LOS ANGELES -- Jennifer Lawrence has contacted authorities to investigate who stole and posted nude images of the Oscar winner online, a publicist for the actress said.
Intimate images of Lawrence, who stars in "The Hunger Games" film franchise and won an Academy Award for her role in "Silver Linings Playbook," began appearing online Sunday. Naked images purporting to be of other female stars were also posted, although the authenticity of many couldn't be confirmed. The source of the leak was unclear.
"This is a flagrant violation of privacy," Lawrence's publicist Liz Mahoney wrote in a statement. "The authorities have been contacted and will prosecute anyone who posts the stolen photos of Jennifer Lawrence."
Mahoney declined to provide further details, including which authorities were contacted. Lawrence, 24, is a three-time Oscar nominee.
Apple spokeswoman Natalie Kerris said the company was investigating whether any iCloud accounts had been tampered with, but she did not give any further details.
"We take user privacy very seriously and are actively investigating this report," she said.
Actress Mary Elizabeth Winstead also confirmed that nude photos of her were posted online.
"To those of you looking at photos I took with my husband years ago in the privacy of our home, hope you feel great about yourselves," Winstead posted on Twitter. Winstead, who starred in "Scott Pilgrim vs. The World" and "Live Free or Die Hard," wrote that she thought the images had been destroyed. "Knowing those photos were deleted long ago, I can only imagine the creepy effort that went into this," Winstead wrote.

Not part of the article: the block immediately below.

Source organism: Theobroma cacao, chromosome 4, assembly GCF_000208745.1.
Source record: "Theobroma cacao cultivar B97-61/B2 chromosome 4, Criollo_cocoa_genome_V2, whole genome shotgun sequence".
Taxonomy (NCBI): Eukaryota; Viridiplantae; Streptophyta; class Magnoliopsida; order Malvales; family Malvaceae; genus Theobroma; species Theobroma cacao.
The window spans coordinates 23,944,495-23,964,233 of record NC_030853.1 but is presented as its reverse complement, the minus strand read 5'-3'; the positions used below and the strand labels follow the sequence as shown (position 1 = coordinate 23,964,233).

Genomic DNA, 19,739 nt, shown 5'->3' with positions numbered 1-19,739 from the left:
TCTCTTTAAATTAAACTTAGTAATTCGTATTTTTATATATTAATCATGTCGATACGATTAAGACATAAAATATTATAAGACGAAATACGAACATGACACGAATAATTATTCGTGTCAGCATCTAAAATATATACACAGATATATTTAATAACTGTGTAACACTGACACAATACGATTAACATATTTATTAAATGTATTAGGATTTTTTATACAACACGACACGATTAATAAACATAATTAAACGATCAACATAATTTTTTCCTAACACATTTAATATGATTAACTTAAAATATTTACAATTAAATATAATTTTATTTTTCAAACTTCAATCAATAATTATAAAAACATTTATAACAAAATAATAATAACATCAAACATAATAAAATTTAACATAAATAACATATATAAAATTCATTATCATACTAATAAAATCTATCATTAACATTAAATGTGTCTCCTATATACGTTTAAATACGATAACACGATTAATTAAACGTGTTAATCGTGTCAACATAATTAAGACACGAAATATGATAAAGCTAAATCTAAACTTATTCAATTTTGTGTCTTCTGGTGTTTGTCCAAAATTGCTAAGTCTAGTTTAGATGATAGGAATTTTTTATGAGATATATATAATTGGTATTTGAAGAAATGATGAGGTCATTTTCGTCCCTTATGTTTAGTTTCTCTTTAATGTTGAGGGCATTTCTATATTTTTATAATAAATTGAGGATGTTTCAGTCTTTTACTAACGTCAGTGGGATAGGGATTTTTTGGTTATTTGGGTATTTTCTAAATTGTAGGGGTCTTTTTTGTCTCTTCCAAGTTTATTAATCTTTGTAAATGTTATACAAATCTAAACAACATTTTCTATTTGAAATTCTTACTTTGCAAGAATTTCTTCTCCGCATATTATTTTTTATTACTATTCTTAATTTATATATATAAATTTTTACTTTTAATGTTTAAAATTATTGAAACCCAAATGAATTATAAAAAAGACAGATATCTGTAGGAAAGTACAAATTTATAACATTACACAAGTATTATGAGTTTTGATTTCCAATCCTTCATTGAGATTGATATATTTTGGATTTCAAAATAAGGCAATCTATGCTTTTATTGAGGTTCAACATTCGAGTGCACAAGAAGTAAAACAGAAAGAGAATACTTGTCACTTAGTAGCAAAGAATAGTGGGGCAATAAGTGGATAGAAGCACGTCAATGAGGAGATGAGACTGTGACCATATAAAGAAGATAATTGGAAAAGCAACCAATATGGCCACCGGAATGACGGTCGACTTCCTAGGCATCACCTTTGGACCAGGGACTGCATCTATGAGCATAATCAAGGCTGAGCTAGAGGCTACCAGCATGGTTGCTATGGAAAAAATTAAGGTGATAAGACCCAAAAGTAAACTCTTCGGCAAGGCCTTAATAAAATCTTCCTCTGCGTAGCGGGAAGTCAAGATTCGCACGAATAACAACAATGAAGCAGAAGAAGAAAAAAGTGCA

The FBI has investigated previous leaks of nude celebrity images, including leaks involving Scarlett Johansson, Mila Kunis, Christina Aguilera and footage of television sports reporter Erin Andrews in a Tennessee hotel room. Those cases resulted in convictions.
FBI spokeswoman Laura Eimiller declined to comment on whether the agency was involved.
How widespread the hacking of celebrities photos was is not immediately clear. Some of the images were quickly denounced as fakes.
Some cybersecurity experts speculated that hackers may have obtained a cache of private celebrity images by exploiting weaknesses in an online image-storing platform.
"It is important for celebrities and the general public to remember that images and data no longer just reside on the device that captured it," security researcher Ken Westin wrote in a blog post Monday. "Once images and other data are uploaded to the cloud, it becomes much more difficult to control who has access to it, even if we think it is private."